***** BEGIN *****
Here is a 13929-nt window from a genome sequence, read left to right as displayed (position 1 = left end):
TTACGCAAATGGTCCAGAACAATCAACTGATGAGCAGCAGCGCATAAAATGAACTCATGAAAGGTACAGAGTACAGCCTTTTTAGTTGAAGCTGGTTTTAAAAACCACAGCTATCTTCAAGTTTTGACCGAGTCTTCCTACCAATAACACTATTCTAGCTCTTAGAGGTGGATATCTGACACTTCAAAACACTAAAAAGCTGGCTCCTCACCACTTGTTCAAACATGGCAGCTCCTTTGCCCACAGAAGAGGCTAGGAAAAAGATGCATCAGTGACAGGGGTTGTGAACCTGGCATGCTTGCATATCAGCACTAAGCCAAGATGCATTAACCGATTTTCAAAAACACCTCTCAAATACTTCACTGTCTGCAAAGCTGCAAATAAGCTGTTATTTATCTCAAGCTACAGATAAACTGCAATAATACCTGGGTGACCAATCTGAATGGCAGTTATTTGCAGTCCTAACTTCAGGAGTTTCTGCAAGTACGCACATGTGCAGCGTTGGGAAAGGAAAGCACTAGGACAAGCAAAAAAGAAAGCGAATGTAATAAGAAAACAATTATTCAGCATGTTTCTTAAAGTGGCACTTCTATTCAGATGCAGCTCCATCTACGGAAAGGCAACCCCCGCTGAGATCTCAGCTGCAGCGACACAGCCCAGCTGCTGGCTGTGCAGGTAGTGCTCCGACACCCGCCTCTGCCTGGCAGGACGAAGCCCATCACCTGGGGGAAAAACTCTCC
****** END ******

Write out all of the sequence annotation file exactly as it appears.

Here is a 13929-nt window from a genome sequence, read left to right as displayed (position 1 = left end):
TTACGCAAATGGTCCAGAACAATCAACTGATGAGCAGCAGCGCATAAAATGAACTCATGAAAGGTACAGAGTACAGCCTTTTTAGTTGAAGCTGGTTTTAAAAACCACAGCTATCTTCAAGTTTTGACCGAGTCTTCCTACCAATAACACTATTCTAGCTCTTAGAGGTGGATATCTGACACTTCAAAACACTAAAAAGCTGGCTCCTCACCACTTGTTCAAACATGGCAGCTCCTTTGCCCACAGAAGAGGCTAGGAAAAAGATGCATCAGTGACAGGGGTTGTGAACCTGGCATGCTTGCATATCAGCACTAAGCCAAGATGCATTAACCGATTTTCAAAAACACCTCTCAAATACTTCACTGTCTGCAAAGCTGCAAATAAGCTGTTATTTATCTCAAGCTACAGATAAACTGCAATAATACCTGGGTGACCAATCTGAATGGCAGTTATTTGCAGTCCTAACTTCAGGAGTTTCTGCAAGTACGCACATGTGCAGCGTTGGGAAAGGAAAGCACTAGGACAAGCAAAAAAGAAAGCGAATGTAATAAGAAAACAATTATTCAGCATGTTTCTTAAAGTGGCACTTCTATTCAGATGCAGCTCCATCTACGGAAAGGCAACCCCCGCTGAGATCTCAGCTGCAGCGACACAGCCCAGCTGCTGGCTGTGCAGGTAGTGCTCCGACACCCGCCTCTGCCTGGCAGGACGAAGCCCATCACCTGGGGGAAAAACTCTCC